While equipment leasing is a good tool for car wash operators, it may have a downside. Leasing commits you to retaining a piece of equipment for acertain time period. This can be an issue if you are looking to flip a location. While leases can be transferred in most cases, the new buyer will have to be approved. If they don’t qualify, the leasing company may require that the seller pay off the lease.

In any case, if you decide to lease, make sure you get a lease with a specified purchase option at the end. These are called PUT leases (Purchase Upon Termination). With a PUT lease, a small amount is owed when the lease period ends. Typically, PUT lease purchase options range from $1, $101, or 10 percent of the original equipment cost. On the other side are fair market value (FMV) leases. A FMV lease does not have a set purchase option. Borrowers who want to remove the risk of an unknown purchase price that is associated with the FMV lease should ask their lender for a lease with a set purchase option or PUT lease.

Equipment Loans

Equipment loans can be structured very similarly to an equipment lease under what is called an Equipment Finance Agreement (EFA). The primary difference is the EFA does not have a residual. In an EFA, the equipment is yours at the end of the term.

Standard equipment loans are also offered by banks. A standard bank equipment loan will typically require some type of down payment (20 percent to 50 percent) and possibly additional collateral in the form of real estate or other assets. While the rate may be very competitive, the terms required for this type of loan may make it less attractive. In addition, qualifying for standard equipment bank loan financing can be very challenging.


SBA Loans

Leading the way in car wash lending for new construction, acquisitions, remodels, and refi’s are loans backed by the Small Business Administration (SBA). SBA backed lending has become the business loan program of choice for a good portion of the financial institutions in the United States. In fact, many of the financial institutions have reported 30 percent to 50 percent-plus increases in SBA loan volume over the past year. This is most likely due to the federally backed guarantee that comes with these loans. The 75 percent guarantee that the SBA provides for loans written under the 7(a) loan program gives lenders the security they need to extend credit.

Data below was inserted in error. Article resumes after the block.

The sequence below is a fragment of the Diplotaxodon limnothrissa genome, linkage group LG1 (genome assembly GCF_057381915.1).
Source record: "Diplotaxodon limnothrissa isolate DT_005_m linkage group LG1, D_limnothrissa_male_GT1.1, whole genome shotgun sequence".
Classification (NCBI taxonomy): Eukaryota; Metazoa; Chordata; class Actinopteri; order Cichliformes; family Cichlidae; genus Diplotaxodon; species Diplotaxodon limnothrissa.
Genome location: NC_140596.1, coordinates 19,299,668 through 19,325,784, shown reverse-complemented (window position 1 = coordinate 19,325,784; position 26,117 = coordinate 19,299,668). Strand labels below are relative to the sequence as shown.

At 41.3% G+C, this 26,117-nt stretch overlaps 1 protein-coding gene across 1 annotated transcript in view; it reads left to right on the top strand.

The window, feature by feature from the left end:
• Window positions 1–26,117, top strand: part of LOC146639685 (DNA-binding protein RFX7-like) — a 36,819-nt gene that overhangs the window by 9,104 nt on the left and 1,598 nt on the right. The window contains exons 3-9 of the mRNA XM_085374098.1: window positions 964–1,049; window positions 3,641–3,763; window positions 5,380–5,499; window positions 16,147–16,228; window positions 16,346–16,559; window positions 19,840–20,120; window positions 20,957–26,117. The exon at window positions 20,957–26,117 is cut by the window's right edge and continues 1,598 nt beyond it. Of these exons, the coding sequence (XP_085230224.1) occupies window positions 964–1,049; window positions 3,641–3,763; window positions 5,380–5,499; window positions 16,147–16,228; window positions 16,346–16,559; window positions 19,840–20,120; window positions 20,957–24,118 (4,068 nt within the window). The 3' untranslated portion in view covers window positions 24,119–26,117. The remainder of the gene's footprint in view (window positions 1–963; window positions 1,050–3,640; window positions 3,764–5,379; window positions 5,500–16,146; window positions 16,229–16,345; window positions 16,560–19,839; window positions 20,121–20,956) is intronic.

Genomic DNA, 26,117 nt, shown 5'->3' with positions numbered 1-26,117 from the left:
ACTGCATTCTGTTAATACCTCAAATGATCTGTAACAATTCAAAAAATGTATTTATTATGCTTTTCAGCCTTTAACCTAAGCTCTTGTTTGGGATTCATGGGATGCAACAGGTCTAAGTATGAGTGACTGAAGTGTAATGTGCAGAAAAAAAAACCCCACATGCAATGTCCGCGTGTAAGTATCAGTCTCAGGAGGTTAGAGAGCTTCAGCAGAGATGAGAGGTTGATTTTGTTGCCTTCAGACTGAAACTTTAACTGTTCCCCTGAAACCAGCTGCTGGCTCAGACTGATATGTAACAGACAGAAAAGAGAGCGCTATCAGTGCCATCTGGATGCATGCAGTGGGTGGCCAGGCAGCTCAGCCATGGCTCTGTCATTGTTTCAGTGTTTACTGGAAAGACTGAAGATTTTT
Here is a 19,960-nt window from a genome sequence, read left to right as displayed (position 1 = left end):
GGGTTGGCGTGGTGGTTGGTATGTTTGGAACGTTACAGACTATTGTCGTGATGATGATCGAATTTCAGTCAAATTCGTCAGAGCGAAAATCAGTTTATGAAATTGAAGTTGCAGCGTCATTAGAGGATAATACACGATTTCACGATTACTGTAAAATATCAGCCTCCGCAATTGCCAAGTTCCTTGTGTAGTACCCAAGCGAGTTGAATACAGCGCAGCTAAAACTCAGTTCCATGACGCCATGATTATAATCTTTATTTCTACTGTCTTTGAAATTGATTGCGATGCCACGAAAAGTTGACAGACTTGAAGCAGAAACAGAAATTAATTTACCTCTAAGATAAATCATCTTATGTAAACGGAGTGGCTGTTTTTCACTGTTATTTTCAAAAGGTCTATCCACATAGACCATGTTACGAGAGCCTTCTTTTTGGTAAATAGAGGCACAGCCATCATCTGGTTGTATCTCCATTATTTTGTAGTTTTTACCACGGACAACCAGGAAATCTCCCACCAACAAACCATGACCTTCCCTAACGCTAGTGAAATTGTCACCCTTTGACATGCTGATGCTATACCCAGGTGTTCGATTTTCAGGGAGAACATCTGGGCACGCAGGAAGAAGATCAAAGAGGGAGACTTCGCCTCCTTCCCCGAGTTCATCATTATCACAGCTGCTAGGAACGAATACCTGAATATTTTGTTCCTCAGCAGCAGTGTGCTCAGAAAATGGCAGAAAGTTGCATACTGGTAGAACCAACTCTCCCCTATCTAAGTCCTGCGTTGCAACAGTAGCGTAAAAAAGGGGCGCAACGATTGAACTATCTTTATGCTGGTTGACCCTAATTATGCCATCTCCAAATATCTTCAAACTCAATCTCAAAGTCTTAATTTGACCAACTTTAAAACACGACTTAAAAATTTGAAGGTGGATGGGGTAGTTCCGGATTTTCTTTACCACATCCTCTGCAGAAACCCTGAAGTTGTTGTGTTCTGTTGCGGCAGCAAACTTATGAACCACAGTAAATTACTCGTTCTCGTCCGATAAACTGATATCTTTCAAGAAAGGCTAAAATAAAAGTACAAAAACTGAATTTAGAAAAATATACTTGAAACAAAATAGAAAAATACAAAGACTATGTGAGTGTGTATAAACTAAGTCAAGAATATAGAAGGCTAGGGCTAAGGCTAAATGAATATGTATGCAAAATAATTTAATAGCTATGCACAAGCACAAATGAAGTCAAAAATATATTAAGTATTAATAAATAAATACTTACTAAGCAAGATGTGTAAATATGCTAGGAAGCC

SBA backed loans can be used to construct new car wash facilities, acquire existing sites, remodel, re-equip, and refinance existing debt. Not only can existing operators take advantage of the SBA loan programs. SBA loans are also available for new car wash operators.

The maximum loan amount under the SBA 7(a) loan program was increased from $2 million to $5 million. The maximum loan amount under the SBA 504 loan program can now exceed $13 million. Terms for SBA loans go up to 25 years and are fully amortizing. That means that if you have an SBA loan, you have a long-term loan that will not have a balloon payment or renewal clause.

One thing car wash operators should know is that all SBA Loans are not created equal. That is, each financial institution has the right to use discretion as to what types of businesses they will loan money to under the SBA loan program. So, while you may be eligible for an SBA backed loan, your lender may choose to not make a loan to your business simply because it is a car wash. In fact, many of the major banks are still very hesitant to lend to the car wash industry. Therefore, car wash operators may need to look for a local bank or a non-bank lender that specializes in car wash lending to secure your SBA Loan.

Conventional Loans

Conventional loans are loans written by banks and financial institutions that do not have a government guarantee. For this reason, conventional loans can be much more difficult to get. In most conventional loans, the lender is looking for existing cash flow to pay for the loan. So, while refinancing an existing site may be a reasonable option for a conventional lender, getting approved for a new construction, acquisition, or expansion loan may prove to be difficult and may not offer the best terms.